Casa da Companhia, Vignette Collection highlighted on The Times UK Magazine

1 July, 2024
Casa da Companhia, Vignette Collection highlighted on The Times UK Magazine

Source: The

The Times UK Magazines has featured an article on Portugal, highlighting the "Ultimate One-Day Train Trip" - where Casa da Companhia, Vignette Collection has received distinction for its prime location in Porto city. 

Set amid the Douro Valley, the new Comboio Presidencial combines fine dining, great wines, a visit to a port-making quinta — and no small amount of nostalgia. An article by JR Patterson: 

On a recent Saturday morning i was up early, skipping a damn good breakfast at the Casa da Companhia hotel in central Porto and running through a deluge to the city’s main Sao Bento railway station to catch the maiden voyage of the relaunched Comboio Presidencial train. A luxury addition to the Portuguese railways, the Presidencial features a new fine-dining experience as it follows the Douro line, which runs east for some 120 miles from Porto alongside the river.

It crosses increasingly rural landscapes all the way to Pocinho, a village on a shim of land among the vineyards and orchards of the upper river. The schedule promised a late-morning start, a meal of some three hours, a stop-off to tour the Quinta de Vargellas — the vineyard that supplies Taylor’s Port with its grapes — and a return to Porto by 10pm. It is a fine day trip to fit into any larger journey to Portugal, or a short break in the city.

At first sight, the Presidencial’s regal dark blue was a considerable improvement on the despondent grey of the regular rolling stock. The platform was a milling crowd of Presidencial travellers in smart-casual clothing, photo-snapping trainspotters and nosey parkers, TV reporters and documentary crews, and the train staff, who were unfortunately dressed in ashen grey uniforms and absurd half-bowler, half-fedora headgear.

It was a little after 9am when I boarded and already a throng of guests were milling about with glasses of port and wine (red, white and rosé from a single vineyard — in our case Ventozelo, although it changes each week). I took a glass and made a quick stroll through the train past wood-panelled seating compartments, past a Texan couple clutching their little tulip glasses of port (“Now, that there’s a mighty lovely red” and “How did you say it? Obri-gada?”), and finally to the dining cars, trim and crystalline with pastel bouquets on each table.

In Portugal you are fed nostalgia, paired with a glass of corked tradition, almost everywhere you go. Saudade, the Portuguese word for incomprehensible angst, has been levered into a national state of being, accompanied by mournful fado music and a backwards glance at the atlas of 1494, when Portugal dominated half the known world. While I take issue with nostalgia’s muslin-eyed belief that better times are behind us, that civility lies in the past, it can occasionally kick up something interesting. Luxury trains, for instance — slow and august, they are as soaked in tradition as an olive in brine, arriving today from some indefinite golden era of travel when dressing for dinner was the rule.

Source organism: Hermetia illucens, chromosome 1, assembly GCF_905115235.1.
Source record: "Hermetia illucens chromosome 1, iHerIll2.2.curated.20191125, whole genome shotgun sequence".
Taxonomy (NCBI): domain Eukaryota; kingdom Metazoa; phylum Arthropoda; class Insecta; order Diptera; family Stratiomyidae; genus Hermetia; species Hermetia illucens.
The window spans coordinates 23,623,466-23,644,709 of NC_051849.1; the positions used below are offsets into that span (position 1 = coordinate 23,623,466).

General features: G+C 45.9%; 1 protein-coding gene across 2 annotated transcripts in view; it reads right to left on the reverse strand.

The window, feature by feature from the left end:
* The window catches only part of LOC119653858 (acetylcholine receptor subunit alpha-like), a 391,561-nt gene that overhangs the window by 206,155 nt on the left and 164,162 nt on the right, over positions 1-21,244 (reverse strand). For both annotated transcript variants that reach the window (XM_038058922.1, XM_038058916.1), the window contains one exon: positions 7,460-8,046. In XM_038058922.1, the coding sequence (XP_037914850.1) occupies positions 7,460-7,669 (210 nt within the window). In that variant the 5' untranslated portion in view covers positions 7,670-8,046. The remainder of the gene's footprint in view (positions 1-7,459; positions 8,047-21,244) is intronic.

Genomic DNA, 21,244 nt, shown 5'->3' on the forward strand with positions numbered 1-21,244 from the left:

There is no disguising the dream of the Presidencial. It wants to be a time machine. It was built in 1890 and was the official locomotion of Portuguese heads of state until 1970: monarchs until 1910, a dozen years of unstable republicans, and then, from 1922, members of Salazar’s Estado Novo dictatorship. Kings and autocrats are testy topics in Portugal, especially this year, the 50th anniversary of the Carnation Revolution, when the dictatorship was finally routed. Never mind that. This was Portuguese legacy at its most sentimental: the original brass fittings were polished, the drop chute toilets were a lesson in fluid dynamics, the scallop-backed green and pink furnishings were from the same Portuguese upholsterer that makes chairs for the Pope. Put your nose close to the wood panels and you could smell the embedded smoke of ten million cigarettes.

Earlier I said “maiden voyage” but this was not the first iteration of the Presidencial. A previous version, which ran between 2017 and 2022, featured a similar itinerary: a day-long return trip along the Douro capped by a stop at a vineyard, fortified by “gourmet lunch and wine harmonisation” created by a rotation of awarded and fêted international chefs.

This time the food was a 12-course set menu overseen by Chakall, the mononymous Argentine chef, a celebrity in Portugal, who is interested in bringing good, accessible food to everyone — a kind of Latin American Jamie Oliver. It was his name on the wine glasses, his name emblazoned on the menu card that lay resting at each table setting, and the man himself appeared from the kitchen car in his trademark turban to greet guests. As we graced the outskirts of Porto, the Texas matron sidled into the chair beside me. “I figured you’re the one to ask,” she said, her face at a conspiratorial distance from mine. “We’ve already spent a considerable sum but do we … leave a tip?” No, I told them. Portugal is far too civilised for that.

Read full article, here!